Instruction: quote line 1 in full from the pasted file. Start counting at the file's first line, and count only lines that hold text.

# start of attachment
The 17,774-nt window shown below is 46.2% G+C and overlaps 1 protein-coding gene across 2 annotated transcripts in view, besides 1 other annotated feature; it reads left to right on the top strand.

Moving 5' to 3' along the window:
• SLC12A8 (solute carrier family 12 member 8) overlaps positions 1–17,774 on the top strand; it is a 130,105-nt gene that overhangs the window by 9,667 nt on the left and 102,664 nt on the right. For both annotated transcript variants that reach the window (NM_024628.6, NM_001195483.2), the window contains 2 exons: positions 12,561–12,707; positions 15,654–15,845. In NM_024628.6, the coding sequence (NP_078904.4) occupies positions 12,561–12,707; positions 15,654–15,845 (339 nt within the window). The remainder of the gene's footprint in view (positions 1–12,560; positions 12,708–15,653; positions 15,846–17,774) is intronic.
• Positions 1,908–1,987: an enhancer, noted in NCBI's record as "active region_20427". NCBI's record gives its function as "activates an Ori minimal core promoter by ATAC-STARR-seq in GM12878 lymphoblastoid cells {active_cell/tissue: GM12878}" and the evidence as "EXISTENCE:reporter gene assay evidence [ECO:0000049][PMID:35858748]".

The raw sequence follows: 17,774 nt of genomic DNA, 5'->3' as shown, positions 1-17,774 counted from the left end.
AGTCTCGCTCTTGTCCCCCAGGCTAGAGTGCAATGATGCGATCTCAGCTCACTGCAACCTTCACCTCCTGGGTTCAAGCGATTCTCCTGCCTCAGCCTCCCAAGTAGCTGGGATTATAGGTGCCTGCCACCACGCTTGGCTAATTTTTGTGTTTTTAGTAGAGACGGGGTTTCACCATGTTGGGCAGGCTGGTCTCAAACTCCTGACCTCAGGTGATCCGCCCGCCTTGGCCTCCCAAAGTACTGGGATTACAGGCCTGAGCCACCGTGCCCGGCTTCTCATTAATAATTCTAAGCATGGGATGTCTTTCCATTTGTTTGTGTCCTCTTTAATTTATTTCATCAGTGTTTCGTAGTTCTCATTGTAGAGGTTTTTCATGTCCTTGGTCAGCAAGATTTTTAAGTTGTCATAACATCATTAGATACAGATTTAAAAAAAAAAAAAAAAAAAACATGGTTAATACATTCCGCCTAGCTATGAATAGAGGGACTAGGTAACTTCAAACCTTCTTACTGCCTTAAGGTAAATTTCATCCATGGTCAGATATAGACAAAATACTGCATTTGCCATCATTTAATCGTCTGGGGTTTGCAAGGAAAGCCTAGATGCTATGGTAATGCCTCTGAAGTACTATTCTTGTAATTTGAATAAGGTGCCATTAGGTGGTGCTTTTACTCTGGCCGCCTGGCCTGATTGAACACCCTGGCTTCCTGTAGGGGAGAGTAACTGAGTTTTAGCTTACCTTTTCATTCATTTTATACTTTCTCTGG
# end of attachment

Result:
The 17,774-nt window shown below is 46.2% G+C and overlaps 1 protein-coding gene across 2 annotated transcripts in view, besides 1 other annotated feature; it reads left to right on the top strand.